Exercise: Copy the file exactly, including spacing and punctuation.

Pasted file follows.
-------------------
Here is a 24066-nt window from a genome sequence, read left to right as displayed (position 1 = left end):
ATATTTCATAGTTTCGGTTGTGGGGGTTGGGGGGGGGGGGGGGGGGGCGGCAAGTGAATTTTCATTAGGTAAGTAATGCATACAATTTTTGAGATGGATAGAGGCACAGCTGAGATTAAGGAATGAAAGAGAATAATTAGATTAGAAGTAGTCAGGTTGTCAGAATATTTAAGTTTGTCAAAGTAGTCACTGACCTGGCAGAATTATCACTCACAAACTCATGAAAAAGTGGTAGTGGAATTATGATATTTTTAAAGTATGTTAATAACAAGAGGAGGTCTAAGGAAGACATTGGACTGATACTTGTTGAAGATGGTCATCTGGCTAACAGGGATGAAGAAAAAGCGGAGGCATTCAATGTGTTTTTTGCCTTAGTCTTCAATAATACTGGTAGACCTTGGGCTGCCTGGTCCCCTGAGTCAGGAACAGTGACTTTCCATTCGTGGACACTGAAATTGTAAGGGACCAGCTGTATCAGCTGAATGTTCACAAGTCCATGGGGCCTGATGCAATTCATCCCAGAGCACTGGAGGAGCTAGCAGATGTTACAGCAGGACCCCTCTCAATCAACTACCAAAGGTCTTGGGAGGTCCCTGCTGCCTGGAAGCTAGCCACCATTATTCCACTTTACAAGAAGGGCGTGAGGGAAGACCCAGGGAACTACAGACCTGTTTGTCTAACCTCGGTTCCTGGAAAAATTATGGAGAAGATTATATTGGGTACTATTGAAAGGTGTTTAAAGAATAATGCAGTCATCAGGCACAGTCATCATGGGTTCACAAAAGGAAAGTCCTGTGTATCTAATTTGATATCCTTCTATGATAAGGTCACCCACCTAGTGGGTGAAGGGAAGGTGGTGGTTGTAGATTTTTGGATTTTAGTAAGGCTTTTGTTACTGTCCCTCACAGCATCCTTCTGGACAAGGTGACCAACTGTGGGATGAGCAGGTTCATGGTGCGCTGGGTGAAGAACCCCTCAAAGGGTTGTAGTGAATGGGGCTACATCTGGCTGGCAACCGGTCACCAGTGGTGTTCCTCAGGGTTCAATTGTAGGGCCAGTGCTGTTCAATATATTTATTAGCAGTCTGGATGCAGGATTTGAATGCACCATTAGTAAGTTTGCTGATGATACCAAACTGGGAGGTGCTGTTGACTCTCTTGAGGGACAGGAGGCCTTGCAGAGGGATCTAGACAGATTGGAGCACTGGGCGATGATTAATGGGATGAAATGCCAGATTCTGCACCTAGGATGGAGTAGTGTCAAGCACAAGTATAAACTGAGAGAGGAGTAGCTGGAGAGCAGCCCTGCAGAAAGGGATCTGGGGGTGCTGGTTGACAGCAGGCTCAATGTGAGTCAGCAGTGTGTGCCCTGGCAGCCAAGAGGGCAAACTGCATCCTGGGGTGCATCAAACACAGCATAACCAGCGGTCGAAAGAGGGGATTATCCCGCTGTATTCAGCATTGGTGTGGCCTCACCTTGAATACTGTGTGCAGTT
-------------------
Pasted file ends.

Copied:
Here is a 24066-nt window from a genome sequence, read left to right as displayed (position 1 = left end):
ATATTTCATAGTTTCGGTTGTGGGGGTTGGGGGGGGGGGGGGGGGGGCGGCAAGTGAATTTTCATTAGGTAAGTAATGCATACAATTTTTGAGATGGATAGAGGCACAGCTGAGATTAAGGAATGAAAGAGAATAATTAGATTAGAAGTAGTCAGGTTGTCAGAATATTTAAGTTTGTCAAAGTAGTCACTGACCTGGCAGAATTATCACTCACAAACTCATGAAAAAGTGGTAGTGGAATTATGATATTTTTAAAGTATGTTAATAACAAGAGGAGGTCTAAGGAAGACATTGGACTGATACTTGTTGAAGATGGTCATCTGGCTAACAGGGATGAAGAAAAAGCGGAGGCATTCAATGTGTTTTTTGCCTTAGTCTTCAATAATACTGGTAGACCTTGGGCTGCCTGGTCCCCTGAGTCAGGAACAGTGACTTTCCATTCGTGGACACTGAAATTGTAAGGGACCAGCTGTATCAGCTGAATGTTCACAAGTCCATGGGGCCTGATGCAATTCATCCCAGAGCACTGGAGGAGCTAGCAGATGTTACAGCAGGACCCCTCTCAATCAACTACCAAAGGTCTTGGGAGGTCCCTGCTGCCTGGAAGCTAGCCACCATTATTCCACTTTACAAGAAGGGCGTGAGGGAAGACCCAGGGAACTACAGACCTGTTTGTCTAACCTCGGTTCCTGGAAAAATTATGGAGAAGATTATATTGGGTACTATTGAAAGGTGTTTAAAGAATAATGCAGTCATCAGGCACAGTCATCATGGGTTCACAAAAGGAAAGTCCTGTGTATCTAATTTGATATCCTTCTATGATAAGGTCACCCACCTAGTGGGTGAAGGGAAGGTGGTGGTTGTAGATTTTTGGATTTTAGTAAGGCTTTTGTTACTGTCCCTCACAGCATCCTTCTGGACAAGGTGACCAACTGTGGGATGAGCAGGTTCATGGTGCGCTGGGTGAAGAACCCCTCAAAGGGTTGTAGTGAATGGGGCTACATCTGGCTGGCAACCGGTCACCAGTGGTGTTCCTCAGGGTTCAATTGTAGGGCCAGTGCTGTTCAATATATTTATTAGCAGTCTGGATGCAGGATTTGAATGCACCATTAGTAAGTTTGCTGATGATACCAAACTGGGAGGTGCTGTTGACTCTCTTGAGGGACAGGAGGCCTTGCAGAGGGATCTAGACAGATTGGAGCACTGGGCGATGATTAATGGGATGAAATGCCAGATTCTGCACCTAGGATGGAGTAGTGTCAAGCACAAGTATAAACTGAGAGAGGAGTAGCTGGAGAGCAGCCCTGCAGAAAGGGATCTGGGGGTGCTGGTTGACAGCAGGCTCAATGTGAGTCAGCAGTGTGTGCCCTGGCAGCCAAGAGGGCAAACTGCATCCTGGGGTGCATCAAACACAGCATAACCAGCGGTCGAAAGAGGGGATTATCCCGCTGTATTCAGCATTGGTGTGGCCTCACCTTGAATACTGTGTGCAGTT